Losing your licence: Suspensions and disqualifications
Driver licence stop orders for unpaid fines
What is a “driver licence stop order”?
The Ministry of Justice can make a driver licence stop order against you if you have overdue fines or reparation (compensation to victims) for traffic offences. The order suspends your licence, or disqualifies you if you don’t have a current licence, and prevents you from driving until you pay the unpaid amount or come to a repayment arrangement with the courts.
When and how driver licence stop orders are made
If you have overdue fines or reparation, the Ministry of Justice will send you a warning notice, explaining that if you don’t pay the unpaid amount or come to a repayment arrangement within two weeks (14 days) a driver licence stop order can be made against you.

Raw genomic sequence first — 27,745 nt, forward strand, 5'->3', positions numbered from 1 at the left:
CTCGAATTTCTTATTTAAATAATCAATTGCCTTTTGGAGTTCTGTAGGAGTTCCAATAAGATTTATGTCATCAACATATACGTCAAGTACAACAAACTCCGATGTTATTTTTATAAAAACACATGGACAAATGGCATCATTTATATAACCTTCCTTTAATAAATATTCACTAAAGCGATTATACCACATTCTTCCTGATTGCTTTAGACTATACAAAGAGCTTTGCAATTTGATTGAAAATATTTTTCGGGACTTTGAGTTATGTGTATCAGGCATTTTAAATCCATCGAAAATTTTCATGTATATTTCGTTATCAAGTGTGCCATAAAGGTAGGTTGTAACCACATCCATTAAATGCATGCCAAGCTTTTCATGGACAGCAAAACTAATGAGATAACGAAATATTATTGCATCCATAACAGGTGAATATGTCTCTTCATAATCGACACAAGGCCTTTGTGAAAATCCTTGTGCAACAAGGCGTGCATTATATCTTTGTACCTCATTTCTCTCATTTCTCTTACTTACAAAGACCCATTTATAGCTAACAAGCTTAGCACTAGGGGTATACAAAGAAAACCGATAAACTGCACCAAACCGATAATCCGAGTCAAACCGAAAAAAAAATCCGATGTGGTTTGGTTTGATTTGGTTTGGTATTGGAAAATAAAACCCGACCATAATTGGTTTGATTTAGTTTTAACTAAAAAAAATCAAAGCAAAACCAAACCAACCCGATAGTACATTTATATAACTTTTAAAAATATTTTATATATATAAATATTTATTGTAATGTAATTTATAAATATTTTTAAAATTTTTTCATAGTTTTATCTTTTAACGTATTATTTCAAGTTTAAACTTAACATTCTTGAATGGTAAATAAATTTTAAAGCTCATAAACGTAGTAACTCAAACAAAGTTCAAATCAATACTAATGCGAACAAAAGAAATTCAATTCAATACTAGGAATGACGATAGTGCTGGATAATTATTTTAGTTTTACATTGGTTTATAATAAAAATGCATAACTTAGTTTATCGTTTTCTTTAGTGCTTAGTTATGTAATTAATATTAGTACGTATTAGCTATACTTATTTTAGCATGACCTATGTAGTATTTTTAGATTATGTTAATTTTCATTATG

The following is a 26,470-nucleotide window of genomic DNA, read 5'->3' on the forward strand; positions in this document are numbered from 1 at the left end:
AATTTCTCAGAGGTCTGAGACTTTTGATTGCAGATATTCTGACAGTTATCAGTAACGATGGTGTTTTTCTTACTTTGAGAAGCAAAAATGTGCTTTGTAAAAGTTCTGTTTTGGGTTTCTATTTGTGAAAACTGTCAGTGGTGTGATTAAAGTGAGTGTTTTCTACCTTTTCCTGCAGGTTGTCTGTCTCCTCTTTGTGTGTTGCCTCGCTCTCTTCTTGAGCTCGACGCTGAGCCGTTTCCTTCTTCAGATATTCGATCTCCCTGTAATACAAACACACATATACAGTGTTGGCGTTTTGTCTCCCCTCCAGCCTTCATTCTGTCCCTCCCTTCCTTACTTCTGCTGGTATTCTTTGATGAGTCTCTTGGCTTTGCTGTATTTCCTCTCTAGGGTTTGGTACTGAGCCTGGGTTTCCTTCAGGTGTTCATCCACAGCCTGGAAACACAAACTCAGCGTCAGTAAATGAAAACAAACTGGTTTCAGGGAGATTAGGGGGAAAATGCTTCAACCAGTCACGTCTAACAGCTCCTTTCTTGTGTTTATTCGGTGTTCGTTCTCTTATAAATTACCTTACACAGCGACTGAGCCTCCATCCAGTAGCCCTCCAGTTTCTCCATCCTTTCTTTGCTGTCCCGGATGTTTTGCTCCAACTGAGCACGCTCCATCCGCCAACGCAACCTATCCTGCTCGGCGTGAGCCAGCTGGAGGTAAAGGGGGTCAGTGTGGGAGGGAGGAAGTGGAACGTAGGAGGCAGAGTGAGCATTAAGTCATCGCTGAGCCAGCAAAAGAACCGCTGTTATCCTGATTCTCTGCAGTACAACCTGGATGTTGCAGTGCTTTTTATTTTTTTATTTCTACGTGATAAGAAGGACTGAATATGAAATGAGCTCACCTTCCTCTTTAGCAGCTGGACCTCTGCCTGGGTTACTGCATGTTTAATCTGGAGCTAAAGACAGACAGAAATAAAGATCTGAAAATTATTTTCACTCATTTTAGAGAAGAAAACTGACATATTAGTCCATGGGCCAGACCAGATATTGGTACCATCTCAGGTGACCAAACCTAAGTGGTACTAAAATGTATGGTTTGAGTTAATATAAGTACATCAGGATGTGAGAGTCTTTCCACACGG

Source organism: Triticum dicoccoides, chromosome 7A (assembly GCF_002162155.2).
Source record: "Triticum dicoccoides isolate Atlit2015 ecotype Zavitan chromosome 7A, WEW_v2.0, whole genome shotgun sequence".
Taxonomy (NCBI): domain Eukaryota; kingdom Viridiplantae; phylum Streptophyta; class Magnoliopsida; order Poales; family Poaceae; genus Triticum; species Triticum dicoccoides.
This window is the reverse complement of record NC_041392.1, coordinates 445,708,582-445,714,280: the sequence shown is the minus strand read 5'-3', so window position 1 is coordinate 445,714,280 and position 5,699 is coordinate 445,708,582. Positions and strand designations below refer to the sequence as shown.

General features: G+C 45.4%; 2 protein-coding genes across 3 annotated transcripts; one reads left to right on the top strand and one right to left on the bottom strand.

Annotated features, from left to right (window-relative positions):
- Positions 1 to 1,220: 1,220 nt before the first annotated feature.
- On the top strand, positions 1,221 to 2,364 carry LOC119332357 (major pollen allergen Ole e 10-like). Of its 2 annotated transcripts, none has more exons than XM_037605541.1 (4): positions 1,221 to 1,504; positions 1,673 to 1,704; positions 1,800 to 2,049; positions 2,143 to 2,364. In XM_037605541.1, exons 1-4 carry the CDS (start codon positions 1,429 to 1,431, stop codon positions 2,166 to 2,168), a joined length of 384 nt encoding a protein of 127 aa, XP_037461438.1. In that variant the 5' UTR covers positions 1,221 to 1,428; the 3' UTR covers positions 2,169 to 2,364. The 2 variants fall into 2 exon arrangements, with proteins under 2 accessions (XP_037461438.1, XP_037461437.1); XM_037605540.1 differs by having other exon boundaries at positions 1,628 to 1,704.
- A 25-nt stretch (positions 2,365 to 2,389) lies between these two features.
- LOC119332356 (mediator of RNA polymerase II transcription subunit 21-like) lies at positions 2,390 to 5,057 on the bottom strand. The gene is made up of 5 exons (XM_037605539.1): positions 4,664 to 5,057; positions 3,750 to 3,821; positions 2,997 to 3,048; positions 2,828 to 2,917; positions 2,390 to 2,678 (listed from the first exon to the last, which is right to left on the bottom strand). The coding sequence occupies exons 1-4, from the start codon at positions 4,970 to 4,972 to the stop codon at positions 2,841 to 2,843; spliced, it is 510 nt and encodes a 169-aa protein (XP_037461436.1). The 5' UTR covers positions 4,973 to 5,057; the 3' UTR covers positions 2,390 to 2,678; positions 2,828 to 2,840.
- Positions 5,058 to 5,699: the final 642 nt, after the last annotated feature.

If you haven’t dealt with your unpaid fines after the 14 days are up, the Ministry of Justice or a police officer at the roadside can make the order against you. When driver licence stop orders were first introduced in 2013, the government said the orders would be specifically targeted at people who have a number of unpaid fines.
What if I drive while the stop order is in force?
It’s a criminal offence to drive while a drive licence stop order is in force against you. You can be imprisoned for up to three months or fined up to $4,500, and you’ll also get an additional disqualification for at least six months. Your vehicle will also be impounded for 28 days (see: “Automatic 28-day impounding for some traffic offences”).
How do I get rid of a driver licence stop order?
You’ll need to contact the Ministry of Justice on 0800 4 FINES to make a repayment arrangement for your fines or reparations. You can arrange to pay them off over time.
Note: Another option is to apply to the courts to have your unpaid fines replaced by a community work sentence. In that case, you’ll need to pay a licence replacement fee.